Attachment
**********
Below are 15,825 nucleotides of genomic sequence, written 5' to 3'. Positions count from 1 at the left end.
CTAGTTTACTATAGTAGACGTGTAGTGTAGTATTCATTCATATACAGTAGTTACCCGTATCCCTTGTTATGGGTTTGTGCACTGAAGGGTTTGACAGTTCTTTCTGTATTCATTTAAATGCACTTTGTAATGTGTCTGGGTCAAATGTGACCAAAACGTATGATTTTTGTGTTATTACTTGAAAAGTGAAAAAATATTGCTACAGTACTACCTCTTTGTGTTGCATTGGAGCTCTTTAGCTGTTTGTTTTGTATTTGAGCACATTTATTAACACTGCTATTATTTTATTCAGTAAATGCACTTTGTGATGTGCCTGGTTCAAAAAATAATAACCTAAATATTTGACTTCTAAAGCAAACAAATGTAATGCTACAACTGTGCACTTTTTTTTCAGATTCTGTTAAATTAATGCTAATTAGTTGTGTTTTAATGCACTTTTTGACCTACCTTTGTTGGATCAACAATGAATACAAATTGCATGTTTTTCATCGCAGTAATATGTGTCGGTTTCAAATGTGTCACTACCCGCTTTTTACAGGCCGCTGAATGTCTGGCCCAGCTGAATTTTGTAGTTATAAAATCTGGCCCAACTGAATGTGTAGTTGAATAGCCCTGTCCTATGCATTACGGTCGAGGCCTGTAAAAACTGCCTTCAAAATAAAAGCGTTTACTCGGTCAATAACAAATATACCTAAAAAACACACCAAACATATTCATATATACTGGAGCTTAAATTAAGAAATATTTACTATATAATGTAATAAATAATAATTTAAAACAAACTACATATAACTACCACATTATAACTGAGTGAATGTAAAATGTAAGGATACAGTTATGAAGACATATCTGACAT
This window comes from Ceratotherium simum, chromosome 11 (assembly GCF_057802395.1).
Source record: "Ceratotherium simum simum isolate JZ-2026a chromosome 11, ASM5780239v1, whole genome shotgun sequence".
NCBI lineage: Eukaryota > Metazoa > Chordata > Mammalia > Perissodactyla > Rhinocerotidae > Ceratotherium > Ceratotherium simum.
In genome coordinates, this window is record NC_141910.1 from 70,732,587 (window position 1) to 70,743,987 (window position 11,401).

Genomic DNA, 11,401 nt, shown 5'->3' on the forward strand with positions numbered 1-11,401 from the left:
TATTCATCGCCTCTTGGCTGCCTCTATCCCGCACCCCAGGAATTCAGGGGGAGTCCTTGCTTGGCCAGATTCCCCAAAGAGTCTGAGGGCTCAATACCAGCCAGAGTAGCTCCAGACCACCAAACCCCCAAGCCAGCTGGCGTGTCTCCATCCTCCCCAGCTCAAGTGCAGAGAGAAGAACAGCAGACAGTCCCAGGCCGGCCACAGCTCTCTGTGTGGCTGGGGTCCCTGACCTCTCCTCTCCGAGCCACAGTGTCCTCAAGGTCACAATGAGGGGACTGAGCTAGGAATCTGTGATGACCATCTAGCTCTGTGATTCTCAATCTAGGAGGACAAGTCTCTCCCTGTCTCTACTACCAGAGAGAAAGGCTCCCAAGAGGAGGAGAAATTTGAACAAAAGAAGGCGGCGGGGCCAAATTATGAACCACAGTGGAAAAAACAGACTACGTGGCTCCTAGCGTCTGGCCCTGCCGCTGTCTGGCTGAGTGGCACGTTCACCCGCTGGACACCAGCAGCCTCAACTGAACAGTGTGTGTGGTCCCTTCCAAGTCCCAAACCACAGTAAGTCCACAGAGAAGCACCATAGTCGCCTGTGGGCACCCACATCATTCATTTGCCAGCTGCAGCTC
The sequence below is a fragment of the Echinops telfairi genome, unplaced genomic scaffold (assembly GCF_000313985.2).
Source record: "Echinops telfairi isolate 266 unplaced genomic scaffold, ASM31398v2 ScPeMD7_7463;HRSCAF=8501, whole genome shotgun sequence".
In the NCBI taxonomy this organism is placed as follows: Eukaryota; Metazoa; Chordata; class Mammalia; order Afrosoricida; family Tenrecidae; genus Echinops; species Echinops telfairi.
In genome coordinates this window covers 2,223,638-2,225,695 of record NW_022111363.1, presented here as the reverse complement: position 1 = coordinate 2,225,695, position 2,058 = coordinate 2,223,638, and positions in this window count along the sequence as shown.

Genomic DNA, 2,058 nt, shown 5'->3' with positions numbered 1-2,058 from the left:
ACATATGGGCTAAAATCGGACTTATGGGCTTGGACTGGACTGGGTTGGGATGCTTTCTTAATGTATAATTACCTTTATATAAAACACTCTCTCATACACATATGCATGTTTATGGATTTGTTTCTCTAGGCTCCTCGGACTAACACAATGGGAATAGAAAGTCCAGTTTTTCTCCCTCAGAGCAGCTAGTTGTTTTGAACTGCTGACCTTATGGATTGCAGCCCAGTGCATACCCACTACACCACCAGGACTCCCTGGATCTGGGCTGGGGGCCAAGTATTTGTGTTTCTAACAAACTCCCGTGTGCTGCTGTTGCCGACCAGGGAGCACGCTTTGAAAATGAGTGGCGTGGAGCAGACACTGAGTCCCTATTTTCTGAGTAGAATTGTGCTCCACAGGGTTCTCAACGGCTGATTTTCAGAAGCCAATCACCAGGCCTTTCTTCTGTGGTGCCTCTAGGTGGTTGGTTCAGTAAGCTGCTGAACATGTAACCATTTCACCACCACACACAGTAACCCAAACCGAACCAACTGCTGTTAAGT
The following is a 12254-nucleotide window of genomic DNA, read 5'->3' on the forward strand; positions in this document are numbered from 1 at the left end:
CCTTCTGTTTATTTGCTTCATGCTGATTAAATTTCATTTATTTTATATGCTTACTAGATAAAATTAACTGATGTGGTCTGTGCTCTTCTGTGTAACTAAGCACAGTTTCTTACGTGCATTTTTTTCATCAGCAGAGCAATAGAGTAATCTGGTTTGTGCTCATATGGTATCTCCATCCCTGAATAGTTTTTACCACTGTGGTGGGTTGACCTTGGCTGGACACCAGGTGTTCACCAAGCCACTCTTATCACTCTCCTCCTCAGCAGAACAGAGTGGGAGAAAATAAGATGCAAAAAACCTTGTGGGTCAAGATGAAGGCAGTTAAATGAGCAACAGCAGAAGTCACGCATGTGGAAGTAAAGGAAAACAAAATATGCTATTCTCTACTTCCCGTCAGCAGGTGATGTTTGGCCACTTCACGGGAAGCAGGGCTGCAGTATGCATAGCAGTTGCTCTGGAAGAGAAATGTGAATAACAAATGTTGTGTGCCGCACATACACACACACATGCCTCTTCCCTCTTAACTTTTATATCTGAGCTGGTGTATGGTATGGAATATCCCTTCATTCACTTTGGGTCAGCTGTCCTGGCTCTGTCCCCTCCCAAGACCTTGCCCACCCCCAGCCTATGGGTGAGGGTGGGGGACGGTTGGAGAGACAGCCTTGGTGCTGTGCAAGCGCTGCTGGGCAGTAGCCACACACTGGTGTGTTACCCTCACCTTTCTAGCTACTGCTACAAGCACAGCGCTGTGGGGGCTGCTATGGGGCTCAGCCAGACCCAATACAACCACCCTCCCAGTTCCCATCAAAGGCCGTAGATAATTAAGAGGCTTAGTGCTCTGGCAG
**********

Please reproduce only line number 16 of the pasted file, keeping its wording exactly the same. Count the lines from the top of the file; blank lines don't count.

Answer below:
CCTTCTGTTTATTTGCTTCATGCTGATTAAATTTCATTTATTTTATATGCTTACTAGATAAAATTAACTGATGTGGTCTGTGCTCTTCTGTGTAACTAAGCACAGTTTCTTACGTGCATTTTTTTCATCAGCAGAGCAATAGAGTAATCTGGTTTGTGCTCATATGGTATCTCCATCCCTGAATAGTTTTTACCACTGTGGTGGGTTGACCTTGGCTGGACACCAGGTGTTCACCAAGCCACTCTTATCACTCTCCTCCTCAGCAGAACAGAGTGGGAGAAAATAAGATGCAAAAAACCTTGTGGGTCAAGATGAAGGCAGTTAAATGAGCAACAGCAGAAGTCACGCATGTGGAAGTAAAGGAAAACAAAATATGCTATTCTCTACTTCCCGTCAGCAGGTGATGTTTGGCCACTTCACGGGAAGCAGGGCTGCAGTATGCATAGCAGTTGCTCTGGAAGAGAAATGTGAATAACAAATGTTGTGTGCCGCACATACACACACACATGCCTCTTCCCTCTTAACTTTTATATCTGAGCTGGTGTATGGTATGGAATATCCCTTCATTCACTTTGGGTCAGCTGTCCTGGCTCTGTCCCCTCCCAAGACCTTGCCCACCCCCAGCCTATGGGTGAGGGTGGGGGACGGTTGGAGAGACAGCCTTGGTGCTGTGCAAGCGCTGCTGGGCAGTAGCCACACACTGGTGTGTTACCCTCACCTTTCTAGCTACTGCTACAAGCACAGCGCTGTGGGGGCTGCTATGGGGCTCAGCCAGACCCAATACAACCACCCTCCCAGTTCCCATCAAAGGCCGTAGATAATTAAGAGGCTTAGTGCTCTGGCAG